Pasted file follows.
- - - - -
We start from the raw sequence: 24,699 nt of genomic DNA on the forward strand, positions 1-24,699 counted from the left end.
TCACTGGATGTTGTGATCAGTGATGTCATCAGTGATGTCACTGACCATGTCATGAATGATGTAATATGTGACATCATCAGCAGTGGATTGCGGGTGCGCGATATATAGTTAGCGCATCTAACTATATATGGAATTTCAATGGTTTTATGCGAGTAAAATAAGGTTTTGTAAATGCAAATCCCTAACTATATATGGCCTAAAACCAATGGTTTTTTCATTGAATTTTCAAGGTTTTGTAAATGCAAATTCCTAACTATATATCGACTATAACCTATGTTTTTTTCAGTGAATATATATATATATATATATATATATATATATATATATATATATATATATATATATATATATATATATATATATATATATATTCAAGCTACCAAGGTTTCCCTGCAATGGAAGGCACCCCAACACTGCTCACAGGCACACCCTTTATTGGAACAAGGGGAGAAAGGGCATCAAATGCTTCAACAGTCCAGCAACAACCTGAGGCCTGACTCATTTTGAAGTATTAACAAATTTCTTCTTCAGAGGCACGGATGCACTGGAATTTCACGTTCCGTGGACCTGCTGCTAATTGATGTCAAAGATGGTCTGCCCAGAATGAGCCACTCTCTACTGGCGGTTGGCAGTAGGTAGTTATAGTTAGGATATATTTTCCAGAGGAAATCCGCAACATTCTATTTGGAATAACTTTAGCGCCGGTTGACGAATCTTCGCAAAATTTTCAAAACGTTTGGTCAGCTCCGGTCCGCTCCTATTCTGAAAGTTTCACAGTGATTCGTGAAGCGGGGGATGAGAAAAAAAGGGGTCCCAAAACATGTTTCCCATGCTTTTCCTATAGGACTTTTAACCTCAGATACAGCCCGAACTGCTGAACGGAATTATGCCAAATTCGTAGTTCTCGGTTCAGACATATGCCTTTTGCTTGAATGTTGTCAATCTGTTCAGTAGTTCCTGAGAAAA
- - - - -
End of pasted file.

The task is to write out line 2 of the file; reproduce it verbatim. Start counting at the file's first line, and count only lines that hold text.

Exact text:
TCACTGGATGTTGTGATCAGTGATGTCATCAGTGATGTCACTGACCATGTCATGAATGATGTAATATGTGACATCATCAGCAGTGGATTGCGGGTGCGCGATATATAGTTAGCGCATCTAACTATATATGGAATTTCAATGGTTTTATGCGAGTAAAATAAGGTTTTGTAAATGCAAATCCCTAACTATATATGGCCTAAAACCAATGGTTTTTTCATTGAATTTTCAAGGTTTTGTAAATGCAAATTCCTAACTATATATCGACTATAACCTATGTTTTTTTCAGTGAATATATATATATATATATATATATATATATATATATATATATATATATATATATATATATATATATATATATATATATATATTCAAGCTACCAAGGTTTCCCTGCAATGGAAGGCACCCCAACACTGCTCACAGGCACACCCTTTATTGGAACAAGGGGAGAAAGGGCATCAAATGCTTCAACAGTCCAGCAACAACCTGAGGCCTGACTCATTTTGAAGTATTAACAAATTTCTTCTTCAGAGGCACGGATGCACTGGAATTTCACGTTCCGTGGACCTGCTGCTAATTGATGTCAAAGATGGTCTGCCCAGAATGAGCCACTCTCTACTGGCGGTTGGCAGTAGGTAGTTATAGTTAGGATATATTTTCCAGAGGAAATCCGCAACATTCTATTTGGAATAACTTTAGCGCCGGTTGACGAATCTTCGCAAAATTTTCAAAACGTTTGGTCAGCTCCGGTCCGCTCCTATTCTGAAAGTTTCACAGTGATTCGTGAAGCGGGGGATGAGAAAAAAAGGGGTCCCAAAACATGTTTCCCATGCTTTTCCTATAGGACTTTTAACCTCAGATACAGCCCGAACTGCTGAACGGAATTATGCCAAATTCGTAGTTCTCGGTTCAGACATATGCCTTTTGCTTGAATGTTGTCAATCTGTTCAGTAGTTCCTGAGAAAA